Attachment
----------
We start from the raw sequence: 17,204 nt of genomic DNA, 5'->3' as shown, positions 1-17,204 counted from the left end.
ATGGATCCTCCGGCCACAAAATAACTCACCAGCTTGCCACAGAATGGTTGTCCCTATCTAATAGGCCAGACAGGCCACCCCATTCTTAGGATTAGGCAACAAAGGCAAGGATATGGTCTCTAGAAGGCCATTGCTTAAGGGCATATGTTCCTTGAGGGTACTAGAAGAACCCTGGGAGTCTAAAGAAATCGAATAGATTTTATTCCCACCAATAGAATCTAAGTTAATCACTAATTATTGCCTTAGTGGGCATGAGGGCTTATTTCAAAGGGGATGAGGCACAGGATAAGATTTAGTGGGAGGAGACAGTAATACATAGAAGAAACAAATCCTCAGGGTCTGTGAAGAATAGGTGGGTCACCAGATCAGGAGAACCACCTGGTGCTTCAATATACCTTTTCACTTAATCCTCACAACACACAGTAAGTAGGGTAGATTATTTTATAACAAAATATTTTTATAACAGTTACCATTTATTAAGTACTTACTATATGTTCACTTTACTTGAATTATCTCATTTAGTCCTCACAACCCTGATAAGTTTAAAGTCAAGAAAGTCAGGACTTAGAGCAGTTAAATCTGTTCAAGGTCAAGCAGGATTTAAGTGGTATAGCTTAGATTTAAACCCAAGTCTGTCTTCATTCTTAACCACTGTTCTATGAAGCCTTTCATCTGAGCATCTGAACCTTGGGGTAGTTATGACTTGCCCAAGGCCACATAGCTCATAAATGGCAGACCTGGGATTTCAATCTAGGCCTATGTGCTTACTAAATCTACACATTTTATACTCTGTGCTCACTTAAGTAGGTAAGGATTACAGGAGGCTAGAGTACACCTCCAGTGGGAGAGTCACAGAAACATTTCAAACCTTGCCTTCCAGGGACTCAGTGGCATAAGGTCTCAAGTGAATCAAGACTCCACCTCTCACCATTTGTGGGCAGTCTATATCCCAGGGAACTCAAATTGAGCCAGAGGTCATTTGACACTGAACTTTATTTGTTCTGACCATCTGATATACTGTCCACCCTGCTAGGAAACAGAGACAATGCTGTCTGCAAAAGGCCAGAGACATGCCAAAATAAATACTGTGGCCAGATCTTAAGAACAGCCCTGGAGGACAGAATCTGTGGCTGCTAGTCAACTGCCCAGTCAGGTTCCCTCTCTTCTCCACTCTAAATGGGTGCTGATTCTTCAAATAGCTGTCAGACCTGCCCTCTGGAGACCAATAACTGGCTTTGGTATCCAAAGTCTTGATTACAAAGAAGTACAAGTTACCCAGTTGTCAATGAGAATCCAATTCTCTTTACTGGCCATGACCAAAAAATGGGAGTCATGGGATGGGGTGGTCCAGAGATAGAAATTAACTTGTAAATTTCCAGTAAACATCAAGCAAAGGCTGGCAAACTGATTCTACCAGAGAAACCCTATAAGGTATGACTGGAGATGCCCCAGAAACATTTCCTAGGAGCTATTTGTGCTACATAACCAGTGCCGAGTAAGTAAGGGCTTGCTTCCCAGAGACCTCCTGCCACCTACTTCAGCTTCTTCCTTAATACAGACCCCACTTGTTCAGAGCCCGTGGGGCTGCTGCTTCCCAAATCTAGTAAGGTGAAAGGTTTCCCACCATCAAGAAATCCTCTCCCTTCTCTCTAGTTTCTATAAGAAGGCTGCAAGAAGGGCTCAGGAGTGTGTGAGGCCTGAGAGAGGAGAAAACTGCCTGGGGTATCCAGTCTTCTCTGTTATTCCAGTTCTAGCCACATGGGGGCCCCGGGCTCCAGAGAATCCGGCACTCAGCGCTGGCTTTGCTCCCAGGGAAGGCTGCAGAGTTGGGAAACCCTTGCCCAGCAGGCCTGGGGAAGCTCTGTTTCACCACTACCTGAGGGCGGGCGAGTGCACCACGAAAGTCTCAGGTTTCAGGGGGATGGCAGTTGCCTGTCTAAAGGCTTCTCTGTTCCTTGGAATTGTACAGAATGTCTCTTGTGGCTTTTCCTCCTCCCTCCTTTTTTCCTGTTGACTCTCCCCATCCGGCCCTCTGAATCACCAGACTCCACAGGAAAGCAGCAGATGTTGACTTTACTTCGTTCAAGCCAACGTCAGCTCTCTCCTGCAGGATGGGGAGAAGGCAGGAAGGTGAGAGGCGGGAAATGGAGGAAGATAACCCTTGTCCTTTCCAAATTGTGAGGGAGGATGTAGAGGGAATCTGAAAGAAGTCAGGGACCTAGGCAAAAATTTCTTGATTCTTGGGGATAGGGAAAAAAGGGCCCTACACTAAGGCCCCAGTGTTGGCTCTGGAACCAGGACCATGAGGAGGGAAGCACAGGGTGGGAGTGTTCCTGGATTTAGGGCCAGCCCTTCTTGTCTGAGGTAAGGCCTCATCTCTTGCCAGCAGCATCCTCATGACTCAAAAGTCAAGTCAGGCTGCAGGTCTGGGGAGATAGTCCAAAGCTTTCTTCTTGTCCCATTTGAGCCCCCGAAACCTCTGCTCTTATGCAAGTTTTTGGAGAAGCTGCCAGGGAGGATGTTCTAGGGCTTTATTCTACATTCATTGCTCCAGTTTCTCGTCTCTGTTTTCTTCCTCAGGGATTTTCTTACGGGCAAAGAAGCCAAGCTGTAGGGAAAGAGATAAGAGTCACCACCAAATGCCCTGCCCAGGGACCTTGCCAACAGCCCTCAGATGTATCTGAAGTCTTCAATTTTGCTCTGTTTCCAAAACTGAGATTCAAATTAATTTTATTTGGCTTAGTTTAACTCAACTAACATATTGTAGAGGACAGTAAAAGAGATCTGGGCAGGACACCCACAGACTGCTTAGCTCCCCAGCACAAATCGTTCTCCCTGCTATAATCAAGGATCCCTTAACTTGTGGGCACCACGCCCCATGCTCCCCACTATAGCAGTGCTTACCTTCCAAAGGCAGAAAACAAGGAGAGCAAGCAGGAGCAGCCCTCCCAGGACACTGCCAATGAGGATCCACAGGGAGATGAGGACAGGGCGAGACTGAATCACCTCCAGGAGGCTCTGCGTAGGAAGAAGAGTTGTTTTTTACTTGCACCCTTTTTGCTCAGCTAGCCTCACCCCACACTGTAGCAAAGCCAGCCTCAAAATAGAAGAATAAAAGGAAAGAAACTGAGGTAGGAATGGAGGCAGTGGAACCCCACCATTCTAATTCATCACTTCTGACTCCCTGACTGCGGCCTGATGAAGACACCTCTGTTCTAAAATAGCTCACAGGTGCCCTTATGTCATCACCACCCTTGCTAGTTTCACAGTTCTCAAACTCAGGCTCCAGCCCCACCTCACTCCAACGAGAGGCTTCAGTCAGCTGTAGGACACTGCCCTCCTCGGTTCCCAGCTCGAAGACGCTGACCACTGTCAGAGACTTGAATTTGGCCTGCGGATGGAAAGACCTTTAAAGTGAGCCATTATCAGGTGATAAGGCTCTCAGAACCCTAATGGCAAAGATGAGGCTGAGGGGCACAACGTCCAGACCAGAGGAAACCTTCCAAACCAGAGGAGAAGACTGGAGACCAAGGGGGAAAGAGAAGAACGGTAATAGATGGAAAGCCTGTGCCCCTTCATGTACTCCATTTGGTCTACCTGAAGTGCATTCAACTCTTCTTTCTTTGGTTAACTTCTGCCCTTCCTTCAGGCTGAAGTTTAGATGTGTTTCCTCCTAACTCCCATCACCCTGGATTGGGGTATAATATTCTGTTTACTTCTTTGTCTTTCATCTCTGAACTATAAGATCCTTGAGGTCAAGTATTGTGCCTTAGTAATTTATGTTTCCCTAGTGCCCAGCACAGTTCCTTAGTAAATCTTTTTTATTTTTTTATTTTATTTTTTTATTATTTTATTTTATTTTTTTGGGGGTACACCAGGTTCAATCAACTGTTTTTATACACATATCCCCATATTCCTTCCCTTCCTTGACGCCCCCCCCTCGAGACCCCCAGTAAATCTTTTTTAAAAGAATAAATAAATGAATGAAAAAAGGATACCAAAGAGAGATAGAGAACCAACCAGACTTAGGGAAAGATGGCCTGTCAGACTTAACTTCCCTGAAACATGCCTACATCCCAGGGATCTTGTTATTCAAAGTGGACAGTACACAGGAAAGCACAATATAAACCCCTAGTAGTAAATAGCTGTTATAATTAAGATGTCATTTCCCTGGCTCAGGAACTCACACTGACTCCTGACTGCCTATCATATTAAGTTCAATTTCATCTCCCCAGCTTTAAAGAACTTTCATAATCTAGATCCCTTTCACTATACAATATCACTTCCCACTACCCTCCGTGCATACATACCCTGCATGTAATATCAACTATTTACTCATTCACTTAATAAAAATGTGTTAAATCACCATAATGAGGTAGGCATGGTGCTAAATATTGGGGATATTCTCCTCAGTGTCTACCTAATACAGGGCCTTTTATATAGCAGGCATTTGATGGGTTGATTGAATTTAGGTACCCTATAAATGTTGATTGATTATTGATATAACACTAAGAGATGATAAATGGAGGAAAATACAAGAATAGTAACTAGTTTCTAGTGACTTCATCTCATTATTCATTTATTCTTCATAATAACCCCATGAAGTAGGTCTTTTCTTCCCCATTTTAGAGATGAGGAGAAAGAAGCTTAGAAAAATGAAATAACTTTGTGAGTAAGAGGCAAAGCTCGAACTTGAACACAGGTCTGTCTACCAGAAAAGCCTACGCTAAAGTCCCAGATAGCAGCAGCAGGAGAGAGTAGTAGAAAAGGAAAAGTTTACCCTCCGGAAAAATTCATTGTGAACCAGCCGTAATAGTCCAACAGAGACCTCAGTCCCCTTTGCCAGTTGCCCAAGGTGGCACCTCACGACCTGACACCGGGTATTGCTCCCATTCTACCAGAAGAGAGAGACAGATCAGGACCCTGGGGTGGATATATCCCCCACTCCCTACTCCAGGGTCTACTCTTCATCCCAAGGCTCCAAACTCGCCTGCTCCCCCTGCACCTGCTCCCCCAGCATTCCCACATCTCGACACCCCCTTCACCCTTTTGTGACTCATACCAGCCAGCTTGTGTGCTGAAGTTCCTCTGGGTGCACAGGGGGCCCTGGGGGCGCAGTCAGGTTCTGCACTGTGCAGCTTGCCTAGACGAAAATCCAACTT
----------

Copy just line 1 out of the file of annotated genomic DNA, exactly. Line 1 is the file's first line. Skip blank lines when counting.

We start from the raw sequence: 17,204 nt of genomic DNA, 5'->3' as shown, positions 1-17,204 counted from the left end.